[ by Charles Cameron -- on straight shooting, but more about logic than guns ]
If you tie me down across some railroad tracks (no, that’s not me) and I can feel a train coming and you say you’ll cut me loose if and only if I vote for or against “gun control” I’ll hastily but reluctantly admit to being for it.
The haste, you’ll understand, comes from my not wishing to be cut in three or four by the onrushing train, while the reluctance comes from my sense that my political opinions, such as they are, are usually more indicative of my generally kindly nature than of any rigorous analysis of likely first, second, third and nth order impacts of whatever it is we’re discussing.
But okay, my sympathies are with gun control — while my awareness of my own ignorance prompts me not to put much stock in those sympathies.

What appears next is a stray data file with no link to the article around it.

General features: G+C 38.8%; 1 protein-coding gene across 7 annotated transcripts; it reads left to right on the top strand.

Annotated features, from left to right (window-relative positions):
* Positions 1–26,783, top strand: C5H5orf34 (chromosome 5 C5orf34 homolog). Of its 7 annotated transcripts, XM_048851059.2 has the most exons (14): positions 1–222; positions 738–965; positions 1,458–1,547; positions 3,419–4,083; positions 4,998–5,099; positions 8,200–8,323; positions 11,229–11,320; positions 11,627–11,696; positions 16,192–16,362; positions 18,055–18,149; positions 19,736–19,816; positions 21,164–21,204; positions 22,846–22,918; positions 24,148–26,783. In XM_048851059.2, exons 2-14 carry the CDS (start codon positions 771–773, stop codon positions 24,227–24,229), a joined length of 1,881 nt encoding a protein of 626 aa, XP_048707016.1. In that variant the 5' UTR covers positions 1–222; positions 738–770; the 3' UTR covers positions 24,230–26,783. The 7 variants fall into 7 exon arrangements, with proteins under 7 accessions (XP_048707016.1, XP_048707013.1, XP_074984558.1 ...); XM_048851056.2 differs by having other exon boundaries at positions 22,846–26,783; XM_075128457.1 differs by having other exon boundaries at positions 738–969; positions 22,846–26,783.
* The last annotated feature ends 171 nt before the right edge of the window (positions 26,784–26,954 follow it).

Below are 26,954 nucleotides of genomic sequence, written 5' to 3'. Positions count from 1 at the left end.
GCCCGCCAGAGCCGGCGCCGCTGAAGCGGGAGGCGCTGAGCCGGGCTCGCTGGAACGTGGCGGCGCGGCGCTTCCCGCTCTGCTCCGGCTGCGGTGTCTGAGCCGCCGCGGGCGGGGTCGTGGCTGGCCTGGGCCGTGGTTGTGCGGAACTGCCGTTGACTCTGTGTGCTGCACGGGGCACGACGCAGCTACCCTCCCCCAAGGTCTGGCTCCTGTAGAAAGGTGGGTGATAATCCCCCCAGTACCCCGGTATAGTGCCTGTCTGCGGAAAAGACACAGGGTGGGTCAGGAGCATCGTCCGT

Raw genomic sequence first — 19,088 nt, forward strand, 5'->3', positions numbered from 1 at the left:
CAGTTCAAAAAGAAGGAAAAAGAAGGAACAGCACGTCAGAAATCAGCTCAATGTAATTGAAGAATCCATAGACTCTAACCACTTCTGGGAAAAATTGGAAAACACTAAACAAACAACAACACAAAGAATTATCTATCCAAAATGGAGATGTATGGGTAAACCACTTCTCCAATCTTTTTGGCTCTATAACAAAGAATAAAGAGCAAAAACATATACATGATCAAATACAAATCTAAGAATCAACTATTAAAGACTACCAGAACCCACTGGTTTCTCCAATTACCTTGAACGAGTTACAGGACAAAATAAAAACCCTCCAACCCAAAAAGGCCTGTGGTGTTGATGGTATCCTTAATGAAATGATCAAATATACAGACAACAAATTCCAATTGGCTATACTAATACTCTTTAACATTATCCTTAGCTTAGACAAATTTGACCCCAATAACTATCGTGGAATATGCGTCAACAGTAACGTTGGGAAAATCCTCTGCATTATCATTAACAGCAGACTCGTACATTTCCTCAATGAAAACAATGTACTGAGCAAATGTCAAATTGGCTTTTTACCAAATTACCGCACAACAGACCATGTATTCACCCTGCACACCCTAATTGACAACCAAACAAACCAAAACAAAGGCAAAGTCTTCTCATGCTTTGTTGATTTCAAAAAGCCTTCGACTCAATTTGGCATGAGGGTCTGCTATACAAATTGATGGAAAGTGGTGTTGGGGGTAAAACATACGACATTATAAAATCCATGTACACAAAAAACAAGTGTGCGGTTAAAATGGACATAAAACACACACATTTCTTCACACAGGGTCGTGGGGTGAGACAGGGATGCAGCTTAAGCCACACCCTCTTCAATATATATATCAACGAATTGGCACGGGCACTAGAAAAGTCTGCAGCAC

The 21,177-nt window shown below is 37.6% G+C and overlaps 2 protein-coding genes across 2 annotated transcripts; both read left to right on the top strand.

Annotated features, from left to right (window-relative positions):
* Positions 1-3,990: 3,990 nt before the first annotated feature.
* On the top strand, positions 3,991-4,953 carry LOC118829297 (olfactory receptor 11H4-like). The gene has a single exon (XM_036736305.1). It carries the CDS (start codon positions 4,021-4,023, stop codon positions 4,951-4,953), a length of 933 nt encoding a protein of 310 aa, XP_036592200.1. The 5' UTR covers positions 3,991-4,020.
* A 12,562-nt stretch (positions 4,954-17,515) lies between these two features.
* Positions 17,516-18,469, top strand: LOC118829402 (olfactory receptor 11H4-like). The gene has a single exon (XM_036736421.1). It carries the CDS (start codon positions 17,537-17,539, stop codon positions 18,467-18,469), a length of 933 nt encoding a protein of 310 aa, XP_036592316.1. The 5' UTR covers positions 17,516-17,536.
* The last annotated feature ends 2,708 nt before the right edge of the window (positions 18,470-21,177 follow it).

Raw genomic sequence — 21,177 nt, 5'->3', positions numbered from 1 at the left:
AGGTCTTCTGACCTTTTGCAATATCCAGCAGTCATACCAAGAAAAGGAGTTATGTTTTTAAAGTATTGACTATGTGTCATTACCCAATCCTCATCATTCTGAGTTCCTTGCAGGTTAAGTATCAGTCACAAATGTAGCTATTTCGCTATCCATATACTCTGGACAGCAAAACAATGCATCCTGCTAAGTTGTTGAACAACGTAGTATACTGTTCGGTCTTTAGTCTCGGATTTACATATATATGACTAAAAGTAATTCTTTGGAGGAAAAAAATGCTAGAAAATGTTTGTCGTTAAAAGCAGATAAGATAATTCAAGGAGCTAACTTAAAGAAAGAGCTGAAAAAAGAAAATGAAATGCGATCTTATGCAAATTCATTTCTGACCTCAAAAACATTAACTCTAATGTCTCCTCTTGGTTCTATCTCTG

But then I come across this article in Forbes, which disturbs me enough to prompt me into a new idea, a novel use for my SPECS or DoubleQuotes format.
I’ll use that format to present you with two paragraphs from that article, one of them slightly abridged, which follow one another directly. And my question for you, as you read them, is how can the authors get from the top paragraph, with all its questions and cautious qualifications, to the one immediately below it, with its claim of unquestioning certainty.
I’d say that the paragraph that immediately follows the first one doesn’t follow from it at all, logically speaking — I’d say there’s a non sequitur in there. And for me, that’s a novel use of the two quotes format — to suggest that someone is taking an impermissible leap.
Because as far as I can see, the only way to get from the first paragraph to the second is via a leap of hope — a determination, present from the beginning, to arrive at a fixed conclusion, in this case, that firing guns is addictive.
As I’ve said, I have some sympathy with gun control legislation — but I don’t much like it when sympathies masquerade as science, even when I share them.
So what do we call that kind of leap?
Leaping to a hasty conclusion? Jumping the gun, perhaps? Jumping the shark?